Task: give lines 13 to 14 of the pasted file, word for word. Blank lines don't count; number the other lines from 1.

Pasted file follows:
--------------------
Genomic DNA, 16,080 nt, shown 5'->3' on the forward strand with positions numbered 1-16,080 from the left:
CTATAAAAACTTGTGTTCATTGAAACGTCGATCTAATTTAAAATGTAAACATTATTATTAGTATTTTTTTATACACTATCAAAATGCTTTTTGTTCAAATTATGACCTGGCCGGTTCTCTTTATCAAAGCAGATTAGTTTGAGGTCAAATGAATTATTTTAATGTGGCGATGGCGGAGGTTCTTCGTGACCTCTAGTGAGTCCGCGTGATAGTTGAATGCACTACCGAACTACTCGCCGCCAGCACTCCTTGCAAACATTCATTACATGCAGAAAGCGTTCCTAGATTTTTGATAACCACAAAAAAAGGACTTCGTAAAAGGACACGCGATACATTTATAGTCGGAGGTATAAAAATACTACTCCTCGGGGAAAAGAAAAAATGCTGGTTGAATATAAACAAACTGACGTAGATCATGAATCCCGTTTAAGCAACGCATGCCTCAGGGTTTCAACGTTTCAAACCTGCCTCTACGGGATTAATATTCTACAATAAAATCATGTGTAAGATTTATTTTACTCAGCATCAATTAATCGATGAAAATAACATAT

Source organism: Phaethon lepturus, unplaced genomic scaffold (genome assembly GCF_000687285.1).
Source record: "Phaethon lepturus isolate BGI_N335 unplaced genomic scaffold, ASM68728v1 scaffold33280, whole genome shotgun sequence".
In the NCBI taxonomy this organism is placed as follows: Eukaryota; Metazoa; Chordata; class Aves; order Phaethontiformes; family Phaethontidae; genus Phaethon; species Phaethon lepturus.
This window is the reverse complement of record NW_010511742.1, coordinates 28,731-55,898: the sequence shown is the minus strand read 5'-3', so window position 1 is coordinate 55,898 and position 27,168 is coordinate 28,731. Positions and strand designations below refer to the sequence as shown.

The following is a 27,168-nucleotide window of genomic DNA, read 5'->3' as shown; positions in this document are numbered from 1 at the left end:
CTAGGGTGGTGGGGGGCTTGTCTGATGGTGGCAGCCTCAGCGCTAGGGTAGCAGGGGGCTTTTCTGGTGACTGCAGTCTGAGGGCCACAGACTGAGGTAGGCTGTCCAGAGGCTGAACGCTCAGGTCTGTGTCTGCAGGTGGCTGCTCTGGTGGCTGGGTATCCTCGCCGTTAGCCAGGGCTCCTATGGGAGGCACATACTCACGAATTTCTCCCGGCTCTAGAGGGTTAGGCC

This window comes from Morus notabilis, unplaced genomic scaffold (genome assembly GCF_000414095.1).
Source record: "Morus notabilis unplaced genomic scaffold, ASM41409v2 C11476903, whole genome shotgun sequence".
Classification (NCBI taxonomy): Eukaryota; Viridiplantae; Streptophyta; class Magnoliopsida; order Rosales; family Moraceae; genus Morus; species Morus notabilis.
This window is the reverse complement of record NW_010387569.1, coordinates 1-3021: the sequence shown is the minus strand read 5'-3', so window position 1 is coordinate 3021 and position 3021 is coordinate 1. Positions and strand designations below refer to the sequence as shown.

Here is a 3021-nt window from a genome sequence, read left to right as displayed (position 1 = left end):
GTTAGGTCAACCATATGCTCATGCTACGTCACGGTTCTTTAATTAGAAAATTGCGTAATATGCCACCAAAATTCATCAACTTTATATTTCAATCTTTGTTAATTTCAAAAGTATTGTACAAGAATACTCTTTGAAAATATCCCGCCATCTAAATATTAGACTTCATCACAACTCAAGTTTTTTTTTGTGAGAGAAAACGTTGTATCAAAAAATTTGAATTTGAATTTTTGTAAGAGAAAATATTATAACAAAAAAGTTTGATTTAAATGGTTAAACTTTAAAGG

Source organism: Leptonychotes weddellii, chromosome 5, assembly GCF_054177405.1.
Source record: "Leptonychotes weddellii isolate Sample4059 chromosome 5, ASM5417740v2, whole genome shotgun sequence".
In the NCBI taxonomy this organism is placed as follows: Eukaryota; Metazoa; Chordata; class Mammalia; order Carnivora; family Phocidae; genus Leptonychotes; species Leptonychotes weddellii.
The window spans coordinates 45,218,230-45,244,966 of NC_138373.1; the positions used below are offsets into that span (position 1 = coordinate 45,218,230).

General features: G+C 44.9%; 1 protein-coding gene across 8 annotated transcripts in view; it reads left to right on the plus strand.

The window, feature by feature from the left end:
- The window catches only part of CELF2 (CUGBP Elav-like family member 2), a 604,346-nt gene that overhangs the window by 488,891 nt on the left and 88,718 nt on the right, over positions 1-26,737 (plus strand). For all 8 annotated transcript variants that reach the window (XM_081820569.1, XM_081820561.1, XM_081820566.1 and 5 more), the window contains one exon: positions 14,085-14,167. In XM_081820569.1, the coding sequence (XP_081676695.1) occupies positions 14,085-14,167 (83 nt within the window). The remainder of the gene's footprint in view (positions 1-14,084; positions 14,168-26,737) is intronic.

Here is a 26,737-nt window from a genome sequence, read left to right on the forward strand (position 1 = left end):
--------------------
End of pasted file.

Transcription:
Here is a 3021-nt window from a genome sequence, read left to right as displayed (position 1 = left end):
GTTAGGTCAACCATATGCTCATGCTACGTCACGGTTCTTTAATTAGAAAATTGCGTAATATGCCACCAAAATTCATCAACTTTATATTTCAATCTTTGTTAATTTCAAAAGTATTGTACAAGAATACTCTTTGAAAATATCCCGCCATCTAAATATTAGACTTCATCACAACTCAAGTTTTTTTTTGTGAGAGAAAACGTTGTATCAAAAAATTTGAATTTGAATTTTTGTAAGAGAAAATATTATAACAAAAAAGTTTGATTTAAATGGTTAAACTTTAAAGG